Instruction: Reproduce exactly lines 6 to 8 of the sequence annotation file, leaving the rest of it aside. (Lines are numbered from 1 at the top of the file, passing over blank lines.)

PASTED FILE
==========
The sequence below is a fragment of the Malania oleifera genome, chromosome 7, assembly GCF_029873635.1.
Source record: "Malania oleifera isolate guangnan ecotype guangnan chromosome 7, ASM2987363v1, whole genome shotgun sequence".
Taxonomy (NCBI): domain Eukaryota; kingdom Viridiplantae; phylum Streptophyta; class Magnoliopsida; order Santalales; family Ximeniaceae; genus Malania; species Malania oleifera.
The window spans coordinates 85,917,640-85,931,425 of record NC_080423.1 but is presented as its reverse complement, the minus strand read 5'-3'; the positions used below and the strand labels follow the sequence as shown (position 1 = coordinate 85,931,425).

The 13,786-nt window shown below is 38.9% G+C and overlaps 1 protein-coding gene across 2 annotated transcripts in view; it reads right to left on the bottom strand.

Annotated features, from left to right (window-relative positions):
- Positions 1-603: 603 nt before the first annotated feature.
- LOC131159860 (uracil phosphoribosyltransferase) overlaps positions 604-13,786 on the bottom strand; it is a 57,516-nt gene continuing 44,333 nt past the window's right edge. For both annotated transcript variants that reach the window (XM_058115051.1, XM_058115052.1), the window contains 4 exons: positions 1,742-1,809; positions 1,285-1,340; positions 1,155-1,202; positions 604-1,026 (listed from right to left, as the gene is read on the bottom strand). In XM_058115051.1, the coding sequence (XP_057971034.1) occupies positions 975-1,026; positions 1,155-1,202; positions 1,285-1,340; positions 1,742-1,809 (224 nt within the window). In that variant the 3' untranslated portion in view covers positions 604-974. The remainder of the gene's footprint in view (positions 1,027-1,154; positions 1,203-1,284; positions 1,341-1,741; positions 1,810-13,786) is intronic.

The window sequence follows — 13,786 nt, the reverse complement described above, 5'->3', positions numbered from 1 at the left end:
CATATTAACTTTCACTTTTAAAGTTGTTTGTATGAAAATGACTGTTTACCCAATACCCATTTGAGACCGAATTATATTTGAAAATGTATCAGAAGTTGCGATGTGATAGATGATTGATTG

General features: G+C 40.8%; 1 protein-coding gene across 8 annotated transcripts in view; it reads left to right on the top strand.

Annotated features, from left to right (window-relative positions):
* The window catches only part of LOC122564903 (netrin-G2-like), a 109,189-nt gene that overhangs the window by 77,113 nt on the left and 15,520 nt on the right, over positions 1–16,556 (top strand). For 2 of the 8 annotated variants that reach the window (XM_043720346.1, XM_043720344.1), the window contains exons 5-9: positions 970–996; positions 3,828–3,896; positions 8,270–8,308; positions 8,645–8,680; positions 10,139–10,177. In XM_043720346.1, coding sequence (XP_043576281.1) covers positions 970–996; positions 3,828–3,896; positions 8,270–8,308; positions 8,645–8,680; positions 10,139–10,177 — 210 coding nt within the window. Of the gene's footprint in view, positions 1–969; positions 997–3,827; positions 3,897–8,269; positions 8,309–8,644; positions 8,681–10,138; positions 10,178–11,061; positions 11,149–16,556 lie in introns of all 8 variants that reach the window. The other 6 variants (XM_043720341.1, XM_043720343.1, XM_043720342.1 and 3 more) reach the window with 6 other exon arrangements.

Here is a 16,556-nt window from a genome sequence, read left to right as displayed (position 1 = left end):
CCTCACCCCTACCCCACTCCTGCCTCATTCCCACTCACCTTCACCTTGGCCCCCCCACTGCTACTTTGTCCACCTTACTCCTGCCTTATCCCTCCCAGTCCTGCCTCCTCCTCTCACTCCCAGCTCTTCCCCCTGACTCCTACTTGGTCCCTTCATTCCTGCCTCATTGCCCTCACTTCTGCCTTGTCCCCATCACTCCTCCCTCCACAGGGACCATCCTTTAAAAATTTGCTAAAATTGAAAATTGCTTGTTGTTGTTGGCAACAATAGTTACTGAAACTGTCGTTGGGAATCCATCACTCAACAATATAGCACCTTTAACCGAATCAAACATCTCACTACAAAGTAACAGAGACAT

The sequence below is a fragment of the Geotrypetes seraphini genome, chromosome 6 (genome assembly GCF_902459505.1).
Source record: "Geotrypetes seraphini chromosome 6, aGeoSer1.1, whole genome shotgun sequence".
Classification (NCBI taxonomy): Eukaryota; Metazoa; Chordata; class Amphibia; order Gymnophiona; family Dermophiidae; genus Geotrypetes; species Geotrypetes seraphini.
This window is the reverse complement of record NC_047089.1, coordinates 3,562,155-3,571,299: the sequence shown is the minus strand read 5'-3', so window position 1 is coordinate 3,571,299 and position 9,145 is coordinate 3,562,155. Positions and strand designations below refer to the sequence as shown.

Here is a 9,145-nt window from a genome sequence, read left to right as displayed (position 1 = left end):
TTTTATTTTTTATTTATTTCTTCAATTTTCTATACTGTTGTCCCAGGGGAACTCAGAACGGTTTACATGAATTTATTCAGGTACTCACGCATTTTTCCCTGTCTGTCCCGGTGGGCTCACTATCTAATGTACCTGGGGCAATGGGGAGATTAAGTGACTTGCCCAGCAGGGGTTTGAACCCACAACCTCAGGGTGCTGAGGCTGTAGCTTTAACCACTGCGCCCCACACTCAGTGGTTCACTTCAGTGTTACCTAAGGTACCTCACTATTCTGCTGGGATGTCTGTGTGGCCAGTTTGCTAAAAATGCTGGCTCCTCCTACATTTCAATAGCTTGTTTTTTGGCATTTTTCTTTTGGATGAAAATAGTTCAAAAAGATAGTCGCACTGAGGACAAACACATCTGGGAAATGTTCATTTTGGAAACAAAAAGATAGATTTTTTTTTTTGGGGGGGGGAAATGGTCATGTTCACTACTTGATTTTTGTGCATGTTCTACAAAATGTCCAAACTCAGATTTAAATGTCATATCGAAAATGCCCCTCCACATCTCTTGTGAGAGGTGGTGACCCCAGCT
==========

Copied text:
Annotated features, from left to right (window-relative positions):
- Positions 1-603: 603 nt before the first annotated feature.
- LOC131159860 (uracil phosphoribosyltransferase) overlaps positions 604-13,786 on the bottom strand; it is a 57,516-nt gene continuing 44,333 nt past the window's right edge. For both annotated transcript variants that reach the window (XM_058115051.1, XM_058115052.1), the window contains 4 exons: positions 1,742-1,809; positions 1,285-1,340; positions 1,155-1,202; positions 604-1,026 (listed from right to left, as the gene is read on the bottom strand). In XM_058115051.1, the coding sequence (XP_057971034.1) occupies positions 975-1,026; positions 1,155-1,202; positions 1,285-1,340; positions 1,742-1,809 (224 nt within the window). In that variant the 3' untranslated portion in view covers positions 604-974. The remainder of the gene's footprint in view (positions 1,027-1,154; positions 1,203-1,284; positions 1,341-1,741; positions 1,810-13,786) is intronic.